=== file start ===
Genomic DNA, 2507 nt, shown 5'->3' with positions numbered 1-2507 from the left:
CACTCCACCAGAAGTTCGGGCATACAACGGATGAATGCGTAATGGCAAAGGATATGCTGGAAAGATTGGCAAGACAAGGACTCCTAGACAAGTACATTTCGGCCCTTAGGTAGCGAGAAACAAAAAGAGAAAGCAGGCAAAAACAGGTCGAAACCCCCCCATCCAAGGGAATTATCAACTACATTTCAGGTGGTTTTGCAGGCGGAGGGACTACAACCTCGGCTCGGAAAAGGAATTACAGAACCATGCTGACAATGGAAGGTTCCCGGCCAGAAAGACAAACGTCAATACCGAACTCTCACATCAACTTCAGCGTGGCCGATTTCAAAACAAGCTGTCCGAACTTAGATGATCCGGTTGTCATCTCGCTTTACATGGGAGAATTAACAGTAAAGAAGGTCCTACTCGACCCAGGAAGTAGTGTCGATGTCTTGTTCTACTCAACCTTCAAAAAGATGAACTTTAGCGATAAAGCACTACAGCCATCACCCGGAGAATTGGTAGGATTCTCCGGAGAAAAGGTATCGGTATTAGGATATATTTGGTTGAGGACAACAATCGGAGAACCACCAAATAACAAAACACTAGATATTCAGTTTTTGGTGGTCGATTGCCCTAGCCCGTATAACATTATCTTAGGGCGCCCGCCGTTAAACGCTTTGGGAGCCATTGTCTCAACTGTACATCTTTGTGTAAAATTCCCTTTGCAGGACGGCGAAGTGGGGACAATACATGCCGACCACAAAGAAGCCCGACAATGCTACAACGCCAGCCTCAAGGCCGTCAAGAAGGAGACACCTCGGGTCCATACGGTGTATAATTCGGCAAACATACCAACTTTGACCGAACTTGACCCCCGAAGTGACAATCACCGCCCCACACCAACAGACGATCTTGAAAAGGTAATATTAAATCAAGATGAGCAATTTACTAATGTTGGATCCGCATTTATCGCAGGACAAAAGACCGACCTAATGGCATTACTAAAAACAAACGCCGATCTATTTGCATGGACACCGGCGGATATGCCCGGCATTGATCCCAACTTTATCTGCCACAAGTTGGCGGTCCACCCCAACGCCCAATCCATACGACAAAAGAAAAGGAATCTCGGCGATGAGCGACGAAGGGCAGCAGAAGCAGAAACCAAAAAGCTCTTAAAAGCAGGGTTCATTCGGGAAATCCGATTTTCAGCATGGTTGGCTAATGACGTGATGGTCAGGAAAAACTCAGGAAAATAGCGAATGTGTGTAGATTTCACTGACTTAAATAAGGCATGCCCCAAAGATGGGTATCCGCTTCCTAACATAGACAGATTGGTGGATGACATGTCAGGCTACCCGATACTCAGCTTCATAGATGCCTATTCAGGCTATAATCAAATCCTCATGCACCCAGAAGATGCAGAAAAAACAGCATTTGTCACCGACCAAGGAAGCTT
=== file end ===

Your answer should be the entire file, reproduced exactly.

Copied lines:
Genomic DNA, 2507 nt, shown 5'->3' with positions numbered 1-2507 from the left:
CACTCCACCAGAAGTTCGGGCATACAACGGATGAATGCGTAATGGCAAAGGATATGCTGGAAAGATTGGCAAGACAAGGACTCCTAGACAAGTACATTTCGGCCCTTAGGTAGCGAGAAACAAAAAGAGAAAGCAGGCAAAAACAGGTCGAAACCCCCCCATCCAAGGGAATTATCAACTACATTTCAGGTGGTTTTGCAGGCGGAGGGACTACAACCTCGGCTCGGAAAAGGAATTACAGAACCATGCTGACAATGGAAGGTTCCCGGCCAGAAAGACAAACGTCAATACCGAACTCTCACATCAACTTCAGCGTGGCCGATTTCAAAACAAGCTGTCCGAACTTAGATGATCCGGTTGTCATCTCGCTTTACATGGGAGAATTAACAGTAAAGAAGGTCCTACTCGACCCAGGAAGTAGTGTCGATGTCTTGTTCTACTCAACCTTCAAAAAGATGAACTTTAGCGATAAAGCACTACAGCCATCACCCGGAGAATTGGTAGGATTCTCCGGAGAAAAGGTATCGGTATTAGGATATATTTGGTTGAGGACAACAATCGGAGAACCACCAAATAACAAAACACTAGATATTCAGTTTTTGGTGGTCGATTGCCCTAGCCCGTATAACATTATCTTAGGGCGCCCGCCGTTAAACGCTTTGGGAGCCATTGTCTCAACTGTACATCTTTGTGTAAAATTCCCTTTGCAGGACGGCGAAGTGGGGACAATACATGCCGACCACAAAGAAGCCCGACAATGCTACAACGCCAGCCTCAAGGCCGTCAAGAAGGAGACACCTCGGGTCCATACGGTGTATAATTCGGCAAACATACCAACTTTGACCGAACTTGACCCCCGAAGTGACAATCACCGCCCCACACCAACAGACGATCTTGAAAAGGTAATATTAAATCAAGATGAGCAATTTACTAATGTTGGATCCGCATTTATCGCAGGACAAAAGACCGACCTAATGGCATTACTAAAAACAAACGCCGATCTATTTGCATGGACACCGGCGGATATGCCCGGCATTGATCCCAACTTTATCTGCCACAAGTTGGCGGTCCACCCCAACGCCCAATCCATACGACAAAAGAAAAGGAATCTCGGCGATGAGCGACGAAGGGCAGCAGAAGCAGAAACCAAAAAGCTCTTAAAAGCAGGGTTCATTCGGGAAATCCGATTTTCAGCATGGTTGGCTAATGACGTGATGGTCAGGAAAAACTCAGGAAAATAGCGAATGTGTGTAGATTTCACTGACTTAAATAAGGCATGCCCCAAAGATGGGTATCCGCTTCCTAACATAGACAGATTGGTGGATGACATGTCAGGCTACCCGATACTCAGCTTCATAGATGCCTATTCAGGCTATAATCAAATCCTCATGCACCCAGAAGATGCAGAAAAAACAGCATTTGTCACCGACCAAGGAAGCTT